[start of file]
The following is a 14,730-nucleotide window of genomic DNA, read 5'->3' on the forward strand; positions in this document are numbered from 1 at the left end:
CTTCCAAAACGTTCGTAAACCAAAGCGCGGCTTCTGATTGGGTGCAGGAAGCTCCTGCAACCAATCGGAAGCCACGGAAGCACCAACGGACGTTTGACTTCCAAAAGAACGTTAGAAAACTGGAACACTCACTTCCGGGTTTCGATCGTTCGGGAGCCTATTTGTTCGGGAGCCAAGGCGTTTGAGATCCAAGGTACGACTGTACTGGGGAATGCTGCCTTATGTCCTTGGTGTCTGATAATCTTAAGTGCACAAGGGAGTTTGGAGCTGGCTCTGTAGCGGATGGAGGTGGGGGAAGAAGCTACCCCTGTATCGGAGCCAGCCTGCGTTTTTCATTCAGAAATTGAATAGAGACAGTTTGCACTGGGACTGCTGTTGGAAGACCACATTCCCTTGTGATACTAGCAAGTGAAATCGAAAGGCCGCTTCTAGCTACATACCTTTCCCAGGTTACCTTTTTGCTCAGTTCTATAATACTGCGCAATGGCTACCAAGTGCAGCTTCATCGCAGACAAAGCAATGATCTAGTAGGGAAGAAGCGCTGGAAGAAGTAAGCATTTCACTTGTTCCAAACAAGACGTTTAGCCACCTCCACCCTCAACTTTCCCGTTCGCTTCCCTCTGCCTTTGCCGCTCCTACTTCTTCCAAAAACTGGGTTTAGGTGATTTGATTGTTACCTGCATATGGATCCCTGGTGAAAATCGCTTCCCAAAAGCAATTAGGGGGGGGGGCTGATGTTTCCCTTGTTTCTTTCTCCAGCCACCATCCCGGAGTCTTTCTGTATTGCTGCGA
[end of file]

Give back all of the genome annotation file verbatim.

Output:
The following is a 14,730-nucleotide window of genomic DNA, read 5'->3' on the forward strand; positions in this document are numbered from 1 at the left end:
CTTCCAAAACGTTCGTAAACCAAAGCGCGGCTTCTGATTGGGTGCAGGAAGCTCCTGCAACCAATCGGAAGCCACGGAAGCACCAACGGACGTTTGACTTCCAAAAGAACGTTAGAAAACTGGAACACTCACTTCCGGGTTTCGATCGTTCGGGAGCCTATTTGTTCGGGAGCCAAGGCGTTTGAGATCCAAGGTACGACTGTACTGGGGAATGCTGCCTTATGTCCTTGGTGTCTGATAATCTTAAGTGCACAAGGGAGTTTGGAGCTGGCTCTGTAGCGGATGGAGGTGGGGGAAGAAGCTACCCCTGTATCGGAGCCAGCCTGCGTTTTTCATTCAGAAATTGAATAGAGACAGTTTGCACTGGGACTGCTGTTGGAAGACCACATTCCCTTGTGATACTAGCAAGTGAAATCGAAAGGCCGCTTCTAGCTACATACCTTTCCCAGGTTACCTTTTTGCTCAGTTCTATAATACTGCGCAATGGCTACCAAGTGCAGCTTCATCGCAGACAAAGCAATGATCTAGTAGGGAAGAAGCGCTGGAAGAAGTAAGCATTTCACTTGTTCCAAACAAGACGTTTAGCCACCTCCACCCTCAACTTTCCCGTTCGCTTCCCTCTGCCTTTGCCGCTCCTACTTCTTCCAAAAACTGGGTTTAGGTGATTTGATTGTTACCTGCATATGGATCCCTGGTGAAAATCGCTTCCCAAAAGCAATTAGGGGGGGGGGCTGATGTTTCCCTTGTTTCTTTCTCCAGCCACCATCCCGGAGTCTTTCTGTATTGCTGCGA